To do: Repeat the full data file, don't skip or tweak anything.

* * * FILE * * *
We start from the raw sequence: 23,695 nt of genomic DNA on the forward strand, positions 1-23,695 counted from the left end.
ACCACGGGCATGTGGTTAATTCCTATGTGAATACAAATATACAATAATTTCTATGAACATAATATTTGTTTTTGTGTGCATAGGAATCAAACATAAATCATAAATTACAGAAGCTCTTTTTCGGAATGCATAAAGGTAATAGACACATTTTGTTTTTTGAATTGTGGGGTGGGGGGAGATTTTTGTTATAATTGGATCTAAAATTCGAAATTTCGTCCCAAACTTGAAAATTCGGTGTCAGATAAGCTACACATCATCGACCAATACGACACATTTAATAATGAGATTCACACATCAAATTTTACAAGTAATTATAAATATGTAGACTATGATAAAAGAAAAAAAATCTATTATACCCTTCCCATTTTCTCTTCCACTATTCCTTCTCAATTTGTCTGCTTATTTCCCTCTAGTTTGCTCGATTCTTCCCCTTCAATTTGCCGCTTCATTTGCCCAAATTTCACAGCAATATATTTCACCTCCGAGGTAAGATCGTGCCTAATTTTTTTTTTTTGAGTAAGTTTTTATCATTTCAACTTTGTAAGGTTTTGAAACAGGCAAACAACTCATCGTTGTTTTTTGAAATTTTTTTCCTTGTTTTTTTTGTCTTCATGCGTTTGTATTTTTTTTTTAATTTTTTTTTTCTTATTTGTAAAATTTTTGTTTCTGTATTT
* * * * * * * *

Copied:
We start from the raw sequence: 23,695 nt of genomic DNA on the forward strand, positions 1-23,695 counted from the left end.
ACCACGGGCATGTGGTTAATTCCTATGTGAATACAAATATACAATAATTTCTATGAACATAATATTTGTTTTTGTGTGCATAGGAATCAAACATAAATCATAAATTACAGAAGCTCTTTTTCGGAATGCATAAAGGTAATAGACACATTTTGTTTTTTGAATTGTGGGGTGGGGGGAGATTTTTGTTATAATTGGATCTAAAATTCGAAATTTCGTCCCAAACTTGAAAATTCGGTGTCAGATAAGCTACACATCATCGACCAATACGACACATTTAATAATGAGATTCACACATCAAATTTTACAAGTAATTATAAATATGTAGACTATGATAAAAGAAAAAAAATCTATTATACCCTTCCCATTTTCTCTTCCACTATTCCTTCTCAATTTGTCTGCTTATTTCCCTCTAGTTTGCTCGATTCTTCCCCTTCAATTTGCCGCTTCATTTGCCCAAATTTCACAGCAATATATTTCACCTCCGAGGTAAGATCGTGCCTAATTTTTTTTTTTTGAGTAAGTTTTTATCATTTCAACTTTGTAAGGTTTTGAAACAGGCAAACAACTCATCGTTGTTTTTTGAAATTTTTTTCCTTGTTTTTTTTGTCTTCATGCGTTTGTATTTTTTTTTTAATTTTTTTTTTCTTATTTGTAAAATTTTTGTTTCTGTATTT